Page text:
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reply to post by TheWalkingFox
 


Fox, I tend to agree with you. Why would a technologically advanced civilization bother with a planet that is inhabited, when they can simply get the same resources from an Earth class planet elsewhere. Unless of course, there are not many Earth class planets in the universe, and ours is unique. If thats the case, we're in trouble if they come knocking.



posted on Aug, 14 2011 @ 12:02 AM
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reply to post by Versa
 

I agree with you that we have probably escaped detection until now.

The volume of space occupied by our electromagnetic transmissions is not more than a hundred light-years in radius. By comparison, the radius of our galaxy is 5,000-odd light-years.

Plugging credible values into the Drake equation suggests a minimum possible separation of 200LY between civilizations in the galaxy. We probably still have at least a century’s grace. Plus, of course, however long it will take our discoverers to get here...

But I fear they will come. And unless they are so unlike us as to be barely comprehensible as sentient beings, they will have material interests that will conflict, sooner or later, with ours.

Look what we have done to other species on this planet – even the ones we do not directly exploit – and you will see the future of the human race if it every encounters a more advanced alien civilization.



posted on Aug, 14 2011 @ 01:47 AM
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reply to post by Astyanax
 


You missed a couple of zeros for the radii of the Milky Way but we get your point. Would the first radio transmission really be the first electromagnetic signatures to leave earth? The movie Contact used a 1933 Hitler TV broadcast and erroneously sited it as the world's first, but that is artistic license they use to make movies more interesting, I suppose.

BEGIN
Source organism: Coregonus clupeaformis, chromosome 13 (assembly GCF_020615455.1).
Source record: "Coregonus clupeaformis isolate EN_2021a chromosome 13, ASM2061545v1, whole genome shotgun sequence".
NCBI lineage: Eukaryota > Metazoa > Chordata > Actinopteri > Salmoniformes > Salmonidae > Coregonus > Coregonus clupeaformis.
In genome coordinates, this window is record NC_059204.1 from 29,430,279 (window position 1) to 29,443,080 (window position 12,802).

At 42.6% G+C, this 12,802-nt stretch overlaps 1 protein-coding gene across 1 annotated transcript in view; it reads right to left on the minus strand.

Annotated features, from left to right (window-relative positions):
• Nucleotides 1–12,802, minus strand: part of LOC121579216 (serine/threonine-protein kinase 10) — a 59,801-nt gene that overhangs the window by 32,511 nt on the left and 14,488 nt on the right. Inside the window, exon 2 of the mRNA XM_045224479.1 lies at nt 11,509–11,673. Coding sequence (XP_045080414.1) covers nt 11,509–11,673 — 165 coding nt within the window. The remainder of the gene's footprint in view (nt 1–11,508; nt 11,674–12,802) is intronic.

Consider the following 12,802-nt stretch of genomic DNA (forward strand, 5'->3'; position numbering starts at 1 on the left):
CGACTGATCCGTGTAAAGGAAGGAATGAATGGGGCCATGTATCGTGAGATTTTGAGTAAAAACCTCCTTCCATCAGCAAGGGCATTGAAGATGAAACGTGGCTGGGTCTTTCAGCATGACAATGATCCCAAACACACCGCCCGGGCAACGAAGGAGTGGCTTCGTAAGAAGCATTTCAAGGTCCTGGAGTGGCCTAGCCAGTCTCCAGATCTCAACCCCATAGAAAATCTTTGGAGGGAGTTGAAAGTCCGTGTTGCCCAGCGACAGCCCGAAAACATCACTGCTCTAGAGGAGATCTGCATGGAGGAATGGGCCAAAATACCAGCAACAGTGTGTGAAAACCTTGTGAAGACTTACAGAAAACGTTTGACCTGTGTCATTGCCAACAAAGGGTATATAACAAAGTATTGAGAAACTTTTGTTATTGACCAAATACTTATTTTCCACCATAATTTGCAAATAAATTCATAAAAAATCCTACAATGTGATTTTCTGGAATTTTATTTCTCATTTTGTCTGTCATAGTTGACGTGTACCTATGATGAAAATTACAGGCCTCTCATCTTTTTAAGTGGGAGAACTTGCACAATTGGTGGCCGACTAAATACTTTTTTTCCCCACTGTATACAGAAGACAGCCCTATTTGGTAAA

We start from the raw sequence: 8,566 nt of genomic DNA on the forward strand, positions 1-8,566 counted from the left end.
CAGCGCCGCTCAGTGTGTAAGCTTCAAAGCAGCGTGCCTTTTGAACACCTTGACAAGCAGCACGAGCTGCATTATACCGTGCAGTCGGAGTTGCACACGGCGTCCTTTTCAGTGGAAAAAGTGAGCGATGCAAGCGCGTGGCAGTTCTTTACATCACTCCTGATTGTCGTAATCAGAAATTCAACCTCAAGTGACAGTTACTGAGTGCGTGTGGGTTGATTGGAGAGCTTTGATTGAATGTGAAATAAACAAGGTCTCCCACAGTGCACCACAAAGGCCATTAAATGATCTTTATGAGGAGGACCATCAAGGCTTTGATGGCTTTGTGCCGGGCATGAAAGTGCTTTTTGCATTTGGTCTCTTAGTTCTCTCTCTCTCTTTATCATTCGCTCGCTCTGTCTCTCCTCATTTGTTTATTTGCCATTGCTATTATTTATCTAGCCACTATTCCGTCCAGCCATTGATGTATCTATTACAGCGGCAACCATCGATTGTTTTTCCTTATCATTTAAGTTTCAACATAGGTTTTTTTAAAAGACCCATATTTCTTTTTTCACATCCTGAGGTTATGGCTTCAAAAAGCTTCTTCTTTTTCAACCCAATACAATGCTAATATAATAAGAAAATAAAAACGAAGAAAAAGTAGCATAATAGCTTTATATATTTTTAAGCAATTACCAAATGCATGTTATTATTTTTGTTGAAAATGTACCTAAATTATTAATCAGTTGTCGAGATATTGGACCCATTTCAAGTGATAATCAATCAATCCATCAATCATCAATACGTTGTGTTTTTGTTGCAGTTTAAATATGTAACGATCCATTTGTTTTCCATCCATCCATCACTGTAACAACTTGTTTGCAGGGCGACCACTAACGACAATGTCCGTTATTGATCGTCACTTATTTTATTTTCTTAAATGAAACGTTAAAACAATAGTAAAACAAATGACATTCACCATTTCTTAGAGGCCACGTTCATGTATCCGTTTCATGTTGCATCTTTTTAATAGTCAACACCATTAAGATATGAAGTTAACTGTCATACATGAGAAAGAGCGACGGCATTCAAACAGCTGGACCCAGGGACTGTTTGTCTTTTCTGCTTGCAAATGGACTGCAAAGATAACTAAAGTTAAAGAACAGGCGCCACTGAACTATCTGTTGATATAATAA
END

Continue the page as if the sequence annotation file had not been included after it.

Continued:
How far do you think these signatures can be detected from?



posted on Aug, 14 2011 @ 08:58 AM
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reply to post by Illustronic
 


You missed a couple of zeros for the radii of the Milky Way but we get your point.

One zero. Thanks for pointing it out. The radius is roughly fifty thousand light-years.


Would the first radio transmission really be the first electromagnetic signatures to leave earth?

The first that could be decoded to show they had an intelligible message contained in them – yes, I believe so. They would be very faint and difficult to pick up unless one happened to be listening at exactly the right moment.

By the time of the Second World War, however, there were dozens of powerful shortwave transmitters blasting away around the world, using ionospheric reflection to propagate their signals round the Earth. Much of their output would not have been reflected but simply poured out into space. That was only the beginning; Earth as a radio source has been growing brighter ever since.


How far do you think these signatures can be detected from?

Exactly as far as they have travelled to date. 1930 really is quite a good year to start counting from, so radio (including radar, TV, etc.) transmissions from Earth can now be detected anywhere within an globe of space 81 light-years in radius with Earth as its centre. This ‘zone of detectability’ is, of course, expanding at the speed of light.


edit on 14/8/11 by Astyanax because: of the date.